The Federal Reserve has sent a clear signal that the era of ultra-low interest rates will end in 2022.
What’s happening Rates have been close to zero since March 2020, when government leaders around the world shut down the economy to slow the spread of the coronavirus. But the Fed predicted that the benchmark interest rate could rise to 0.9% in 2022, in addition to announcing a faster end to the emergency bond purchase program.
The policy pivot, which comes with inflation rising at the fastest pace in nearly four decades, could have major ramifications for markets and the economy. But Paul Donovan, chief economist at UBS Global Wealth Management, said it was important to separate price hikes from what wouldn’t help. As borrowing costs are expected to rise. “If you look at the real cost of capital in the broader economy, it would still be very low,” he said.
Before the outbreak of the Corona pandemic, the Fed’s target interest rate was between 1.5% and 1.75%. This was also very low by historical standards. But at the end of 2007, before the financial crisis, interest rates were at 4.25%.
Donovan does not believe that this move will have a profound impact on inflation, noting that many of the reasons that led to higher prices this year – including the jump in energy prices and the cost of used cars – are related to the effects of the epidemic and have nothing to do with the bank’s policy. central.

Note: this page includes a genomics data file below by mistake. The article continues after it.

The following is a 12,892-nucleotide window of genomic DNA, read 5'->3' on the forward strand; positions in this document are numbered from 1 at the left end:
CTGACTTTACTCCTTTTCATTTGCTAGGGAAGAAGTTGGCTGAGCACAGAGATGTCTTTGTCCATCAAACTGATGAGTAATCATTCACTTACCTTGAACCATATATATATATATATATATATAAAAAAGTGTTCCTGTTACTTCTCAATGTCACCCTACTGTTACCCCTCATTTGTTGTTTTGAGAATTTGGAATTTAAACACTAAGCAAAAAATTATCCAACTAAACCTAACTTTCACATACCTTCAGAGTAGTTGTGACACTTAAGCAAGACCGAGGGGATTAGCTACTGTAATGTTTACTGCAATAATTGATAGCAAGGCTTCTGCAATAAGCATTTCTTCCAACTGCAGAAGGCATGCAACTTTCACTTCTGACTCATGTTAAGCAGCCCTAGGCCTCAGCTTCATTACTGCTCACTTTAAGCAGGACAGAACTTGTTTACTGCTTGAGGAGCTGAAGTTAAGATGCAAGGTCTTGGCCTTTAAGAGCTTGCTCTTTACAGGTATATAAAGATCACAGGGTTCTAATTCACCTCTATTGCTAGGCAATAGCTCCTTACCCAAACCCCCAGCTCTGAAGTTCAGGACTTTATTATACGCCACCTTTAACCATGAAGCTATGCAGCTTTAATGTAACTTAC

“In very short, the Fed wants to make sure that rates are not too low when the economic recovery is complete, so it has the ammunition to fight another crisis,” he added, according to CNN.
But this does not mean that prices will continue to rise. Donovan thinks that as Americans exhaust their savings from the pandemic, inflation will start to fall “very sharply” on its own.
What does all this mean for the markets? Donovan said the situation would be different if the Fed wanted to raise interest rates to curb economic growth. But that’s not what he sees happening here. “It is more about setting the scene when we return to a more normal economic cycle…the Fed is not on a campaign against growth,” he added.